Develop a Presentation Plan

Make sure in your presentations you tell your prospects exactly how you will promote their participation (i.e. name on the car, wear company hats, etc.).

Organize Presentation Materials. Before contacting any prospects it's important to put together presentation materials. Those materials might include:

ElectroRally background. It's important for the prospect to understand what the ElectroRally project is about. This booklet is a great tool to help explain why ElectroRally racing is so exciting. You can also include designs of your car, team members, and any other interesting background about your specific project. Be sure to mention the scholarship opportunity.

What you want. Before you meet with the prospect, know exactly what you will be asking of the prospect. It may be materials, advice or a cash donation.

What you will give. This is really important. No one wants to "give something for nothing." You are asking for money, materials or advice, but it's important to stress the idea of developing partnerships. The main benefit to your new "partner" will be helping a group of young, industrious, technology-minded students participate in a project that promotes the community and could lead to making our world a better place. Here are some other benefits ideas you could present:

  • Remind them donations are tax-deductible

  • Advertising - include their logo on your car and their name in public relations efforts

  • Offer to display the car at their business after the race

  • Offer the use of the car in their parade float (even offer to build their float)

  • Community pride - your team competes against schools from across Kansas

  • Team members may be eligible for scholarships

Set up a meeting. Give the prospect a call, introduce yourself, give a brief description of your project, and ask if you can get together for a short meeting to discuss the possibility of them helping out. They may want to know specific details, but assure them the questions can be answered more easily in person.

Go get 'um. Dress nicely. Arrive on time. Be prepared. Be friendly. Be excited about the project. And you'll be successful. If you're not successful in encouraging them to help out, be courteous and thank them for their time.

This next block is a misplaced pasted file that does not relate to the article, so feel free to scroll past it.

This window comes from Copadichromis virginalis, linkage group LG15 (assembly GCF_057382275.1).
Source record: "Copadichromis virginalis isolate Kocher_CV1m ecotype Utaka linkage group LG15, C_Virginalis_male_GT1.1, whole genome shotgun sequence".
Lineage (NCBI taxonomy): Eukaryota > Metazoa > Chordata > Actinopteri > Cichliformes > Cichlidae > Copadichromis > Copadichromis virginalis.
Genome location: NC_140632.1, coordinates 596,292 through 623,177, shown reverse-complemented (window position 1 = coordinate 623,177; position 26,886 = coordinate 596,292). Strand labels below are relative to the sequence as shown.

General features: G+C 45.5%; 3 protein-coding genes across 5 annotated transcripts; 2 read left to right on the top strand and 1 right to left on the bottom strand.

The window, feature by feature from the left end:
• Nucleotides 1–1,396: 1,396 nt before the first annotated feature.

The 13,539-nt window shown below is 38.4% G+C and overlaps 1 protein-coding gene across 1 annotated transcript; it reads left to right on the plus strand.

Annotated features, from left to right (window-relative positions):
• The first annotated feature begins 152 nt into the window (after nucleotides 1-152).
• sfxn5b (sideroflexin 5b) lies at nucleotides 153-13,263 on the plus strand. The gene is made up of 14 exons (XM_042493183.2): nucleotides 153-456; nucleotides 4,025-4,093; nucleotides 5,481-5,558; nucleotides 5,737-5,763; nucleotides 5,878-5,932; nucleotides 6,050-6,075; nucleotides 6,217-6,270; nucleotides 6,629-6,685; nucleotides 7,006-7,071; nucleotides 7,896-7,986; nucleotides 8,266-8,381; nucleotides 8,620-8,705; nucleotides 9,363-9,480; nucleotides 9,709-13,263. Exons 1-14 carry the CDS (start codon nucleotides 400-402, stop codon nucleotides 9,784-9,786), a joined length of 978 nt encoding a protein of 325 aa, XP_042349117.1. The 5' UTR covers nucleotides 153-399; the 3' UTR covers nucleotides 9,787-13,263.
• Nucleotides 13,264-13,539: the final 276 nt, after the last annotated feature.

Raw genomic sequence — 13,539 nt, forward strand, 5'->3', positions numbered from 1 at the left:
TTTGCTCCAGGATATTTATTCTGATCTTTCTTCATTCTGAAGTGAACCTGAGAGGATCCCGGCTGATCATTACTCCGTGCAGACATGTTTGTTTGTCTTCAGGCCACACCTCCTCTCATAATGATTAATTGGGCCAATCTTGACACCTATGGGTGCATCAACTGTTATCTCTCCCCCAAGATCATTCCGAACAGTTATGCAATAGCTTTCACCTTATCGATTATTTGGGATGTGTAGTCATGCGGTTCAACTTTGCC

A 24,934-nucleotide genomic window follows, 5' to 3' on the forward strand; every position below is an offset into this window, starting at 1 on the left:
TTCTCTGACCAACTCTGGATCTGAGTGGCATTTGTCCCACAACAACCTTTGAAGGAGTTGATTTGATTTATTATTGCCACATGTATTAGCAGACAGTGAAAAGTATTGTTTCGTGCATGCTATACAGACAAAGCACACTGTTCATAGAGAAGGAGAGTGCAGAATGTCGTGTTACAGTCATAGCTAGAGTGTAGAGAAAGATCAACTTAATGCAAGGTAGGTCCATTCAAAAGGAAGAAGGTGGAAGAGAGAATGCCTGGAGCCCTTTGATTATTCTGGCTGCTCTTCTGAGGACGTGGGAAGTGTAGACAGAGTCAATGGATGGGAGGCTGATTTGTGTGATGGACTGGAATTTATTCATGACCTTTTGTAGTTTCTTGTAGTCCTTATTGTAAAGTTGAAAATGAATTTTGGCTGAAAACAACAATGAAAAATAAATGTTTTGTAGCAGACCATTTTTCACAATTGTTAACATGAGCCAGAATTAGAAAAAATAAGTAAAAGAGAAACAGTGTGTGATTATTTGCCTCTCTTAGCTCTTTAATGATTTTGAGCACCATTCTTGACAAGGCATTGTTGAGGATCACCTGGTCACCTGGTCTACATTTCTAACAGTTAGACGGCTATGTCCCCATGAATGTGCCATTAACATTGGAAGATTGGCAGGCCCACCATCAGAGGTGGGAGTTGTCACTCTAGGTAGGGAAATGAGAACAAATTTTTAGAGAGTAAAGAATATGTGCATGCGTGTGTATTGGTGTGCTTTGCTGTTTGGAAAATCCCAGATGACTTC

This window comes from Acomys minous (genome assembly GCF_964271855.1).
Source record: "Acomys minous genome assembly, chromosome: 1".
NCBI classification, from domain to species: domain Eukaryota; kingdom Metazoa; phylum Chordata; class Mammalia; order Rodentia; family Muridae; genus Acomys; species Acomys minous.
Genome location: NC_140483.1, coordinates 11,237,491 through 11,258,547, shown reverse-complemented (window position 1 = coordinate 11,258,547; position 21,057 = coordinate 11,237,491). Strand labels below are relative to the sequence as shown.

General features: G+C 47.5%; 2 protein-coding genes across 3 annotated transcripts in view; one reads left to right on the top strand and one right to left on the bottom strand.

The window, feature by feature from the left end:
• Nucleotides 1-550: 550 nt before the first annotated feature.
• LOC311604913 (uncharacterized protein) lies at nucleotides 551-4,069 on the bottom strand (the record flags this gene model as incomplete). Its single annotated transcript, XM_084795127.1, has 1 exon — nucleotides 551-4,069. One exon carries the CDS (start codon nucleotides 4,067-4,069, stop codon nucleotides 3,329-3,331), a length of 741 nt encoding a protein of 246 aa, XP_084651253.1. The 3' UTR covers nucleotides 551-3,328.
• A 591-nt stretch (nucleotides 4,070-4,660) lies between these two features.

Follow up. It's a great idea to follow up with a thank you note after your meeting (even if you didn't get them to join the team).

Other Fundraising Methods

Another option is to come up with ways for your team to raise funds on its own. Many student groups and civic groups use efforts like magazine sales, candy sales, book sales, wrapping paper sales, Christmas tree sales and other similar tactics to raise money. However, these usually take a lot of planning and people to work really well. Here are a couple of ideas (no matter what size your city or town) that don't require many people or a lot of planning to raise money.

Car wash. Very little up front investment, you don't need many people and everyone has a dirty car.

Lawn cleanup. With a little bit of advertising (or going door to door) and a couple weekends, the team is making money and making the community look better, too.

Window cleaning. Ladders, Windex, paper towels and a little bit of work, you can make good money doing what no one wants to do themselves.

Junk day hauling. Everyone has junk they need hauled off. With a small group of strong backs and a couple trucks you can clean up (and you might even find some parts for your car).

Snow removal. Snow shovels, snow blowers, and a truck with a blade can bring in some bucks (assuming you have some snow).

Fair or festival games. Every community has a festival or fair, and people are looking for ways to spend money. Give them something fun to spend their money on like dunk tanks (put your principal, coach or local celebrity on the tank and cash in), carnival games (ring toss, bottle throw, dart throw, etc.) or a face painting booth (kids love it ). Be creative.

This can be a fun, team-building, learning exercise. The experience you receive from this activity is valuable and will impress college admissions people. Remember to involve the business classes or clubs and art students to help develop creative approaches for your fundraising plan.

Fundraising: About